YA Books
Thursday, December 02, 2021 Ms. Jasmine


Here are a few recommendations for both young adult fiction and non-fiction with a Native American/Indigenous focus. What is rare and special about these stories is that they share the unique attributes of Native culture that exist beyond stereotypes and speak more to the beliefs and identities of those represented. 





Trickster“Trickster: Native American Tales” a Graphic Novel Collection by Matt Dembicki
This is the first graphic anthology of Native American folklore and trickster tales adapted into comic form. A major benefit of Trickster being an anthology is that readers have a chance to choose what they want to read without needing to feel compelled to read the entire graphic novel from beginning to end. Trickster is a crafty creature or being who disrupts the order of things, often humiliating others and sometimes himself in the process. These Native American tales are rich with life lessons, humor, and portrayed beautifully through illustrations. A must-read.




7 Generations“7 Generations: A Plains Cree Saga” by David Robertson
Robertson does a superb job of his use of storytelling through this graphic novel. Readers who have struggled with depression or suicide may relate to the struggle of the main character. The power of this story lies in the author’s ability to explore past events with present-day events to better assess how the characters got where they are. Their trauma is heart-wrenching, but Robertson expertly blends the history of yesterday with today, in such an unapologetic way that readers may wisely consider how their choices today will influence the generations to come.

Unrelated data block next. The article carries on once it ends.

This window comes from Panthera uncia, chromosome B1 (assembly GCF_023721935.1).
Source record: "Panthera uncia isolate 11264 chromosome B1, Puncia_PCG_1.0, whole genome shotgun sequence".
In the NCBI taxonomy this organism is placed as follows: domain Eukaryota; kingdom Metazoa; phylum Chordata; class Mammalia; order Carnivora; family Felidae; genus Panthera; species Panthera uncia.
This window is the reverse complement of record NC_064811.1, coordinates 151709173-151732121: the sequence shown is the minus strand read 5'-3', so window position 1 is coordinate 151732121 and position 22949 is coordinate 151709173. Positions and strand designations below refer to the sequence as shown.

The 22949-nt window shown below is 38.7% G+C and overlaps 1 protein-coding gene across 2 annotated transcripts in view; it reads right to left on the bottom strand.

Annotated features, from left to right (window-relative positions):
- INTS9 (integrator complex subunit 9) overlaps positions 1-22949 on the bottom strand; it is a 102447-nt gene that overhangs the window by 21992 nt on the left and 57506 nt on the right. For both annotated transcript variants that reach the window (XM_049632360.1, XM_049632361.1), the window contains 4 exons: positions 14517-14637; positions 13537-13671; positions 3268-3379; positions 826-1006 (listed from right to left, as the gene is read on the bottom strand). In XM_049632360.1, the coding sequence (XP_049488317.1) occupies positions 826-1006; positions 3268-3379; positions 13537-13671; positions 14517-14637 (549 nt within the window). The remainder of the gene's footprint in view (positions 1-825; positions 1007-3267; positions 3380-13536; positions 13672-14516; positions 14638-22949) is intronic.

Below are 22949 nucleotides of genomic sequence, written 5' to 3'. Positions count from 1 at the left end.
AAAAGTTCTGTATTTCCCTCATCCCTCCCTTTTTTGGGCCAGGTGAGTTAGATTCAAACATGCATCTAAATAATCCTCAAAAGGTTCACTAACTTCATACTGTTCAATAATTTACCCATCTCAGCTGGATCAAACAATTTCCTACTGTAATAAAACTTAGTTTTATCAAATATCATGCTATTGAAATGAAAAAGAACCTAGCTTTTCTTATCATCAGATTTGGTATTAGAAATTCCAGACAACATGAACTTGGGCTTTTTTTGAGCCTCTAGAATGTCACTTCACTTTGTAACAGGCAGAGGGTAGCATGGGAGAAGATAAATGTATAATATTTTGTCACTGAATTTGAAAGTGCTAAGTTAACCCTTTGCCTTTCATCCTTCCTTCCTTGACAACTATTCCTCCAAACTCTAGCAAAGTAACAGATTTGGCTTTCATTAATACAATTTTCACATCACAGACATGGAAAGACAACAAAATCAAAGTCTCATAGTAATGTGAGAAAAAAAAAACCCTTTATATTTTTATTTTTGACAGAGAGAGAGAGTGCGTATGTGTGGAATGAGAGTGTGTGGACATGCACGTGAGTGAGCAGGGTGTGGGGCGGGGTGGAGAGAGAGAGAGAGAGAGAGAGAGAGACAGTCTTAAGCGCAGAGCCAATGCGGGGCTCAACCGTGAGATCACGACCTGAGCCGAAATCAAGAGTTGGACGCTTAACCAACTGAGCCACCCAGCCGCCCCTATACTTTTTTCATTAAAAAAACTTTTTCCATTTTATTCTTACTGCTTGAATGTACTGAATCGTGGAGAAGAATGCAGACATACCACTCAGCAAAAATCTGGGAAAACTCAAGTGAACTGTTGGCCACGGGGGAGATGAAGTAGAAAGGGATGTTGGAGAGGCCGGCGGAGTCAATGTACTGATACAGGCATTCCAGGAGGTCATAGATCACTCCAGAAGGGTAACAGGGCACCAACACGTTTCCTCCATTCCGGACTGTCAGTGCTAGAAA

Seen: True Stories“Seen: True Stories of Marginalized Trailblazers - Edmonia Lewis” by Jasmine Walls
Based on a true story, Seen tells the story of American sculptor Edmonia Lewis, who was of Ojibwe, and Afro-Haitian descendant. She grew up learning how to make baskets and moccasins from her Ojibwe aunts who would later raise her and her brother after the death of their parents. As a woman of color, she refused to allow racism to disrupt her pursuit of education or sculpting. Eventually, Lewis would become a highly sought-after sculptor who created an astounding 3,015-pound solid marble sculpture depicting, and aptly named, The Death of Cleopatra. Walls’ bold writing helps readers learn who the sculptor was and where her passions existed. The graphic novel format also helps to usher the story along by keeping historical facts interesting yet succinct.